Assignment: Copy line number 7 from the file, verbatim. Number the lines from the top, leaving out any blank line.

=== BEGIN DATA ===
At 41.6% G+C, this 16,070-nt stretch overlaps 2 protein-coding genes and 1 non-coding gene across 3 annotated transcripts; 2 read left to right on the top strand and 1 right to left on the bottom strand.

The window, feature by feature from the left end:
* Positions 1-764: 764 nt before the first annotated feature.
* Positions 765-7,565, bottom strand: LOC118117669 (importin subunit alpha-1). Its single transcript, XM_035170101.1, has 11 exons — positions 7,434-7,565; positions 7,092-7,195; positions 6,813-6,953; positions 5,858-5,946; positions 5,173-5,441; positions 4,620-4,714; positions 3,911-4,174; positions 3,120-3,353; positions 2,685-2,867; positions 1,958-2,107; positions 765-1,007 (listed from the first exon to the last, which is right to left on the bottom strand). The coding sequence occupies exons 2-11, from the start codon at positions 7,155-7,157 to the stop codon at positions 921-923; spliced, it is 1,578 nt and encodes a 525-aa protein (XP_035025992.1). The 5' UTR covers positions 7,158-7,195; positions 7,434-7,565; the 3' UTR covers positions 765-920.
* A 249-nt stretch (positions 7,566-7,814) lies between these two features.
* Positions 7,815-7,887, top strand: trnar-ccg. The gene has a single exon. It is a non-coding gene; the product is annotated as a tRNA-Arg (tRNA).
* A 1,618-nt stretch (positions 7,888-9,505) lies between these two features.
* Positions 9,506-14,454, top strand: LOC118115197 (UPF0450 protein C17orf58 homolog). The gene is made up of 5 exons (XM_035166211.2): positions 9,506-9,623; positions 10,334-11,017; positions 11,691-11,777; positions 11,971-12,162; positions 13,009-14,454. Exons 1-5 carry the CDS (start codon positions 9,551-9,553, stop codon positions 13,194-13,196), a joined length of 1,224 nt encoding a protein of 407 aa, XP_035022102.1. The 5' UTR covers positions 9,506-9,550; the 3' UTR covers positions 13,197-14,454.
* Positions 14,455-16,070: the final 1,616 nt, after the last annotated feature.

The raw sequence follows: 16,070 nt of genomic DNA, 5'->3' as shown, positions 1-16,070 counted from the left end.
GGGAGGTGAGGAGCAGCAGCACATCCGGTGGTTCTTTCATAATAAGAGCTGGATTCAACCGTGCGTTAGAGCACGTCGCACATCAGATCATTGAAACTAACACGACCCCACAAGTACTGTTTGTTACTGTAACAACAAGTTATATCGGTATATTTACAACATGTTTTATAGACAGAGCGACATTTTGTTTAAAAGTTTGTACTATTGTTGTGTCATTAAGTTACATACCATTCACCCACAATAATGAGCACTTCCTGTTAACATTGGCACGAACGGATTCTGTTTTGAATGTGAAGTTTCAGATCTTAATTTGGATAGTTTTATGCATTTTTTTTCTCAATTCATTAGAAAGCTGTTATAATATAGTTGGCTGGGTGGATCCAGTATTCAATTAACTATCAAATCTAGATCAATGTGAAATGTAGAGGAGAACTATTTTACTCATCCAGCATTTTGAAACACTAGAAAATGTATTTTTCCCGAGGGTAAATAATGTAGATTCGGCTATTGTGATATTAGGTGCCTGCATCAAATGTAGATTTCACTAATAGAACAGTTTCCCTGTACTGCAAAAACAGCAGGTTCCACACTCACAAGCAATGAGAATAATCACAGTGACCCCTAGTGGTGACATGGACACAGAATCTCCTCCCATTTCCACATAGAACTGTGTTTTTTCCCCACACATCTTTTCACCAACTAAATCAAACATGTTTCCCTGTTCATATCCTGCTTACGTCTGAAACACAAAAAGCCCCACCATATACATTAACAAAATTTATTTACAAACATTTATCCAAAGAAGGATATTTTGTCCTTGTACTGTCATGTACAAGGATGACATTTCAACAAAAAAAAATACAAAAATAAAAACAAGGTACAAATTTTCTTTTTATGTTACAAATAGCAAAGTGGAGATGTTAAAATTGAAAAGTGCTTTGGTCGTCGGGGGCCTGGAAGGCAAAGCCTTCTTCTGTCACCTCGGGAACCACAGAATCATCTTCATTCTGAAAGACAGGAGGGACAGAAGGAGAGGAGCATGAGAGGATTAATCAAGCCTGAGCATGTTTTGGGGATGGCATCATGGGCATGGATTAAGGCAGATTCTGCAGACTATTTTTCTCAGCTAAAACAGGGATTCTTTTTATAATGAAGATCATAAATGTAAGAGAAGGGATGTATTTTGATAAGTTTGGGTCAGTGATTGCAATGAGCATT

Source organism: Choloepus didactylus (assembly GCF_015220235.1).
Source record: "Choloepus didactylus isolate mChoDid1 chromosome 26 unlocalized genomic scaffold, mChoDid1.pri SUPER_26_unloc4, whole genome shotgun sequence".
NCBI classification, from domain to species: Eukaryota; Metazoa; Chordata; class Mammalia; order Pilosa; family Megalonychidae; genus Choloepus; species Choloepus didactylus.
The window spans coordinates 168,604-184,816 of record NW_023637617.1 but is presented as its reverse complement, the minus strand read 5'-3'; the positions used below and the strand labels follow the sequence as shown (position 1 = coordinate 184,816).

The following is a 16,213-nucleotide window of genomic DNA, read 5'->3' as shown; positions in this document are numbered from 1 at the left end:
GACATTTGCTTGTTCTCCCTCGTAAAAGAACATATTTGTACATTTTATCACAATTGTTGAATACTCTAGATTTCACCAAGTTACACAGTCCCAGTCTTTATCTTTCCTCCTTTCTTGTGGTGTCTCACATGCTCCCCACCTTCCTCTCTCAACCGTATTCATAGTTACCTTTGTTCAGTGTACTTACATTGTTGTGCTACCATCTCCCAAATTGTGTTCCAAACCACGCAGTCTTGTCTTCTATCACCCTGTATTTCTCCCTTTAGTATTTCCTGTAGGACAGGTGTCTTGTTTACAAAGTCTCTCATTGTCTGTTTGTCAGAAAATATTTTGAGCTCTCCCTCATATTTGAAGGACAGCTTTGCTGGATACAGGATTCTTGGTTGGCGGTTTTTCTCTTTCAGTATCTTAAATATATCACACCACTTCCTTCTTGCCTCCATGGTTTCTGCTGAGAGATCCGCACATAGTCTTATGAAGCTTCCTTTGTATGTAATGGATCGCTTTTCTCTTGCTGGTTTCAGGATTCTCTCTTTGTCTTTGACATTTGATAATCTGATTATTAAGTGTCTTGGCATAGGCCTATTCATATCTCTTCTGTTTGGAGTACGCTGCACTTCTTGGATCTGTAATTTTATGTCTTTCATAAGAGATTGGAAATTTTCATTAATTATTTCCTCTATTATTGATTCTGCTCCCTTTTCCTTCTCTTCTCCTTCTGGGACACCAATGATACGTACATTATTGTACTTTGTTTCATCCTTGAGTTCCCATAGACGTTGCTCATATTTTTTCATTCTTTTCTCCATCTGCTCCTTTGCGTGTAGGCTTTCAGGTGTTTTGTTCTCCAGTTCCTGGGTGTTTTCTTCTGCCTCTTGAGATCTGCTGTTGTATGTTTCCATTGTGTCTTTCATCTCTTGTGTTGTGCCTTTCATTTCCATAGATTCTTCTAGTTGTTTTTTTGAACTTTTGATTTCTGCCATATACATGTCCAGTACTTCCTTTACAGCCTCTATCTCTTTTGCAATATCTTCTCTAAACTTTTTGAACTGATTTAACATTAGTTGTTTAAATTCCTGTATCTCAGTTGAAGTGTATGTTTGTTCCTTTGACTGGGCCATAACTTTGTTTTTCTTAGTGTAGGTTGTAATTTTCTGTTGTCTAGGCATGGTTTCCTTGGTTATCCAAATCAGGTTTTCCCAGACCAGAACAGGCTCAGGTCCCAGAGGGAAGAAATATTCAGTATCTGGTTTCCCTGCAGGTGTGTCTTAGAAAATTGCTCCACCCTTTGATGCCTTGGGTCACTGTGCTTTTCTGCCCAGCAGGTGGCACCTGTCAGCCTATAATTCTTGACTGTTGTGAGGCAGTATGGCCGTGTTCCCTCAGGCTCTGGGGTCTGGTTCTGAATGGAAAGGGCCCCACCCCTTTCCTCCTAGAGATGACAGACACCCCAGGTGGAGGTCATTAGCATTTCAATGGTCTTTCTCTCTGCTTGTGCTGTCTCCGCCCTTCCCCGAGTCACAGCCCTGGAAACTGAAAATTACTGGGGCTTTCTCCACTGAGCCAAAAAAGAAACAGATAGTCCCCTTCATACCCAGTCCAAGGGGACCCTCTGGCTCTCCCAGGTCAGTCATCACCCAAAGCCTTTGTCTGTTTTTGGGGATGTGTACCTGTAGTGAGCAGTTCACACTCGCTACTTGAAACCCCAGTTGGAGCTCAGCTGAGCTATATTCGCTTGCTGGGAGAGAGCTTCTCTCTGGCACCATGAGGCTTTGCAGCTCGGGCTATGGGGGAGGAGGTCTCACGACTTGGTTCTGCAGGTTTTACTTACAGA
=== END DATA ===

* A 1,618-nt stretch (positions 7,888-9,505) lies between these two features.